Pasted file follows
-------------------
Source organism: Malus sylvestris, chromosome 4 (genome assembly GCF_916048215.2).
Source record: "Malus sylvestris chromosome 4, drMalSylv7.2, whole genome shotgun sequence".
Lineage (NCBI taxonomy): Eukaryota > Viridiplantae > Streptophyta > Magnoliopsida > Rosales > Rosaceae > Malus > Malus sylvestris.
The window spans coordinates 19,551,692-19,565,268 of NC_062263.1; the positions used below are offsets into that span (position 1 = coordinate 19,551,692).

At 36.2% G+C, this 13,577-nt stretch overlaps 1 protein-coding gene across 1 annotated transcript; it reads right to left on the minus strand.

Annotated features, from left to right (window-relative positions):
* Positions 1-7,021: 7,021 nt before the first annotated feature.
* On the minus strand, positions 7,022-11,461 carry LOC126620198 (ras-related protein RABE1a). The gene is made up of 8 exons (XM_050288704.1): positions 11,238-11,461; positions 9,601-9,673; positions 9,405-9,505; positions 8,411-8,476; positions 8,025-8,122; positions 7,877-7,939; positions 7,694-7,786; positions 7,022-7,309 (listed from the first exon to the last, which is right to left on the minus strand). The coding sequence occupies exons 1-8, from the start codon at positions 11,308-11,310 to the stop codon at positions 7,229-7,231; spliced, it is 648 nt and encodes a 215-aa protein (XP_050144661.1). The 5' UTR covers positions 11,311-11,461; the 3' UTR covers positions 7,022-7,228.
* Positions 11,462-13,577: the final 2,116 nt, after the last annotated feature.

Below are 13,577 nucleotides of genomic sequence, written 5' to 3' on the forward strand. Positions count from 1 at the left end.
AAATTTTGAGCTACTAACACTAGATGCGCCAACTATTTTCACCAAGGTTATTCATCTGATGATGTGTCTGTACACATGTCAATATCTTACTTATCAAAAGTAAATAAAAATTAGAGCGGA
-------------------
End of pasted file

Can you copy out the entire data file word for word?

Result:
Source organism: Malus sylvestris, chromosome 4 (genome assembly GCF_916048215.2).
Source record: "Malus sylvestris chromosome 4, drMalSylv7.2, whole genome shotgun sequence".
Lineage (NCBI taxonomy): Eukaryota > Viridiplantae > Streptophyta > Magnoliopsida > Rosales > Rosaceae > Malus > Malus sylvestris.
The window spans coordinates 19,551,692-19,565,268 of NC_062263.1; the positions used below are offsets into that span (position 1 = coordinate 19,551,692).

At 36.2% G+C, this 13,577-nt stretch overlaps 1 protein-coding gene across 1 annotated transcript; it reads right to left on the minus strand.

Annotated features, from left to right (window-relative positions):
* Positions 1-7,021: 7,021 nt before the first annotated feature.
* On the minus strand, positions 7,022-11,461 carry LOC126620198 (ras-related protein RABE1a). The gene is made up of 8 exons (XM_050288704.1): positions 11,238-11,461; positions 9,601-9,673; positions 9,405-9,505; positions 8,411-8,476; positions 8,025-8,122; positions 7,877-7,939; positions 7,694-7,786; positions 7,022-7,309 (listed from the first exon to the last, which is right to left on the minus strand). The coding sequence occupies exons 1-8, from the start codon at positions 11,308-11,310 to the stop codon at positions 7,229-7,231; spliced, it is 648 nt and encodes a 215-aa protein (XP_050144661.1). The 5' UTR covers positions 11,311-11,461; the 3' UTR covers positions 7,022-7,228.
* Positions 11,462-13,577: the final 2,116 nt, after the last annotated feature.

Below are 13,577 nucleotides of genomic sequence, written 5' to 3' on the forward strand. Positions count from 1 at the left end.
AAATTTTGAGCTACTAACACTAGATGCGCCAACTATTTTCACCAAGGTTATTCATCTGATGATGTGTCTGTACACATGTCAATATCTTACTTATCAAAAGTAAATAAAAATTAGAGCGGA